The amygdala is an almond shaped mass of nuclei within the temporal lobe of the brain. It is part of the limbic systems, and is associated with fear and anxiety. It is also connected to the emotion of pleasure, although, not in a good way, more the pleasure some people find in aggression.
Loss aversion, an idea put forth in 1979 by Kahneman and Tversky, states that people feel losses more deeply than gains of the same value. In other words, people strongly prefer avoiding losses than acquiring gains.
Now, researchers at the California Institute of Technology (CalTech) have studied two patients with amygdala lesions. The results of the study were published in the journal Proceedings of the National Academy of Sciences. These patients were born with a rare genetic condition which has led to lesions on the amygdala. These patients cannot feel fear. In fact, they can’t even recognize it on someone else’s face.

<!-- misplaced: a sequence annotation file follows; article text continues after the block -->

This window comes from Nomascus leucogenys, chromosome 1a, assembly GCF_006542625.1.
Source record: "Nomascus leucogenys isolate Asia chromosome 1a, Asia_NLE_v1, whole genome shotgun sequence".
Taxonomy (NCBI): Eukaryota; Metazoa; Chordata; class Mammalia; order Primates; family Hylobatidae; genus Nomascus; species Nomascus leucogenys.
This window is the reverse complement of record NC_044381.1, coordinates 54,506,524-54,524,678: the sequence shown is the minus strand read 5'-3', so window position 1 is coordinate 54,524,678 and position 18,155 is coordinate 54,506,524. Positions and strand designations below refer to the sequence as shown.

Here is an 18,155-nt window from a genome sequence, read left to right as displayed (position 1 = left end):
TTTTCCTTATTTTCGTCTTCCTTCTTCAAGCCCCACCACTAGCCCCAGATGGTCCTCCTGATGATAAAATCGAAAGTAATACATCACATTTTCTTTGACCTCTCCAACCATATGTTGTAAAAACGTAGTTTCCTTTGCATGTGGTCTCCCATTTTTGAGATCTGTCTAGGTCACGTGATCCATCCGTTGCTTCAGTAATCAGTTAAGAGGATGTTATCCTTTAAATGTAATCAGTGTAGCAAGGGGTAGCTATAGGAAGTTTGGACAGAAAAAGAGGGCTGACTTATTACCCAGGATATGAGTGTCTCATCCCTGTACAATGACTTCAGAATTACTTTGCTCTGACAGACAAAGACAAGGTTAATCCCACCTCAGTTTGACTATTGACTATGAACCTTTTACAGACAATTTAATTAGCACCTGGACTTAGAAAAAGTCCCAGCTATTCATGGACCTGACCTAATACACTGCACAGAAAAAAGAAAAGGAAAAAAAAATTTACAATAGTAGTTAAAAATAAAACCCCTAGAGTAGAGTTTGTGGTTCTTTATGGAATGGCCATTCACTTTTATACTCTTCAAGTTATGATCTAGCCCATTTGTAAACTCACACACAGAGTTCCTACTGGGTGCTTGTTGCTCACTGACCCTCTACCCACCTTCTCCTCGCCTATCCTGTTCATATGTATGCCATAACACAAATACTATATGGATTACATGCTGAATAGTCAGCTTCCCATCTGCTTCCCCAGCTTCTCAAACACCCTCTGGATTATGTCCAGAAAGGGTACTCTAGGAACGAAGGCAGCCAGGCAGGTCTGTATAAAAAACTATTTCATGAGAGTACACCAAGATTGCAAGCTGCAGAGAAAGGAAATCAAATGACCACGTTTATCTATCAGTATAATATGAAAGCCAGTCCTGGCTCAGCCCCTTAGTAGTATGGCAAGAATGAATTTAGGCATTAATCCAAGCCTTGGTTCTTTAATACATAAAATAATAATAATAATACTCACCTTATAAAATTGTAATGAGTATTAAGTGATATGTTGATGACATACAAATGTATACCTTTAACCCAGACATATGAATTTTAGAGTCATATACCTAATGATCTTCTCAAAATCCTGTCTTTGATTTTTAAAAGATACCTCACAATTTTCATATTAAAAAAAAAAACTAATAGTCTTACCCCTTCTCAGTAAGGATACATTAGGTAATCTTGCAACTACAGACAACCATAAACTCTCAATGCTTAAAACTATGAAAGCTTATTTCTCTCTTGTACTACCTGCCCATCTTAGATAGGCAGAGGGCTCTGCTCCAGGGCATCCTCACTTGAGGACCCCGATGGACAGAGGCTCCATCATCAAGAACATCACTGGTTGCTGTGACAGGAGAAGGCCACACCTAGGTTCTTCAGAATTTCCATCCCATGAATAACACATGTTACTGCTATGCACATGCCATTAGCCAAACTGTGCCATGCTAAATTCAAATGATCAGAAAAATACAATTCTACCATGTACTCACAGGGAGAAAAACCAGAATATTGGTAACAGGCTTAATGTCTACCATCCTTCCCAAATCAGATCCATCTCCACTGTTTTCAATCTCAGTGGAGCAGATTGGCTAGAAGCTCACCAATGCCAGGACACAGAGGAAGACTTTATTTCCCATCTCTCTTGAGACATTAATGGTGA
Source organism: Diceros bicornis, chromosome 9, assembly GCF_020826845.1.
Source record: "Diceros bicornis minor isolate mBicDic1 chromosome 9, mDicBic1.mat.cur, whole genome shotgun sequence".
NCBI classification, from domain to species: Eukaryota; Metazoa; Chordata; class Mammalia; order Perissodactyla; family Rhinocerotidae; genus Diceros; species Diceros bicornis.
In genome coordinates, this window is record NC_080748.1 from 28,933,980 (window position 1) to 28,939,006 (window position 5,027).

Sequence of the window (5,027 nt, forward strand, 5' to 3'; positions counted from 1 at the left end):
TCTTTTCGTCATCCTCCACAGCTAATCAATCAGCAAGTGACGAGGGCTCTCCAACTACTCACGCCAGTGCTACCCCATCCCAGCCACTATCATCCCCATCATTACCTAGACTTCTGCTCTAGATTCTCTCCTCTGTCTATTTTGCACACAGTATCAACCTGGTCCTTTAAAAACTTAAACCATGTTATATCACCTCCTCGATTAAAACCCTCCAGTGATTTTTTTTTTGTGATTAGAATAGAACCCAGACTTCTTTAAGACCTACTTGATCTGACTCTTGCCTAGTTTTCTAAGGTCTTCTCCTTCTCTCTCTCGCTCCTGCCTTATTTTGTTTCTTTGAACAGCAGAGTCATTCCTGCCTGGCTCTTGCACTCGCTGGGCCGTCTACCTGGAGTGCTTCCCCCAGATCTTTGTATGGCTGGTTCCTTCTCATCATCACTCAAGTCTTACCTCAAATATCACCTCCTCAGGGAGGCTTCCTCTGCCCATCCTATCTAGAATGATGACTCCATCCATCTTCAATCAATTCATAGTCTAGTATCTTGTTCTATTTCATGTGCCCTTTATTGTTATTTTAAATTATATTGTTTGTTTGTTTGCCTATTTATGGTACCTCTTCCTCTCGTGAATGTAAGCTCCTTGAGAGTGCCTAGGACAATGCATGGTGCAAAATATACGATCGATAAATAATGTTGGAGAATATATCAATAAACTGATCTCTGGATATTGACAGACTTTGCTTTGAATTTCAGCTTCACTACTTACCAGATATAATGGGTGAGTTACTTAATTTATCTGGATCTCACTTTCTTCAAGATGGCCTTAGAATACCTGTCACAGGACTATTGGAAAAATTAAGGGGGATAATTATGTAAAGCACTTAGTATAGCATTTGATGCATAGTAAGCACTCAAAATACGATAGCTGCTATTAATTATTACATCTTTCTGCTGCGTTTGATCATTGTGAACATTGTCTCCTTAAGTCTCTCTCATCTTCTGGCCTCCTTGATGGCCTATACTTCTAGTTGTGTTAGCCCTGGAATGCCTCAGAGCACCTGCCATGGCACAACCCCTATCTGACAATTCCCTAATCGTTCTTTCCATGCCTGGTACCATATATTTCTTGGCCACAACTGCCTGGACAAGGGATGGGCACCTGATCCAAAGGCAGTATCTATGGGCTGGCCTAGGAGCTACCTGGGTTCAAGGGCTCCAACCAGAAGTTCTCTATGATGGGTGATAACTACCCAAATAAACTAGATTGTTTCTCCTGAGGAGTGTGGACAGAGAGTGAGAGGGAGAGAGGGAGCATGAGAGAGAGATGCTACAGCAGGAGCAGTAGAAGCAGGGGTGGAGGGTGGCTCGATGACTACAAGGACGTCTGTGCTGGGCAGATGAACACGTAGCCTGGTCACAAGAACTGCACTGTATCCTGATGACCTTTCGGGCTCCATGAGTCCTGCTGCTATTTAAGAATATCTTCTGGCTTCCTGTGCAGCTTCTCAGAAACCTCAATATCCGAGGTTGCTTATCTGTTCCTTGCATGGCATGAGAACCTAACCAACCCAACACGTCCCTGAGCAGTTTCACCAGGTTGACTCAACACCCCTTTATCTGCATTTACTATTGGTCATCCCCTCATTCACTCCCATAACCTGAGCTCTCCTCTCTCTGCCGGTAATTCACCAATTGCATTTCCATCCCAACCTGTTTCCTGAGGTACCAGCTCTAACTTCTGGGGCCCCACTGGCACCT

These two patients and twelve people with healthy amygdala’s where tested to see whether the chance of losing affected their likelihood to gamble. It did. When people with healthy amygdala’s saw that the difference between winning and losing was smaller (they could win $20 but lose $15) or if potential losses outweighed potential gains, they wouldn’t gamble. The two patients with lesions on their amygdala’s would—even when losses outweighed the gains.
So the amygdala doesn’t only control fear, it also controls our fear of losing money.
However, the amygdala does not seem to have any control over risk aversion. People who are ‘risk averse’ are less likely to take chances even when they do not stand to lose anything.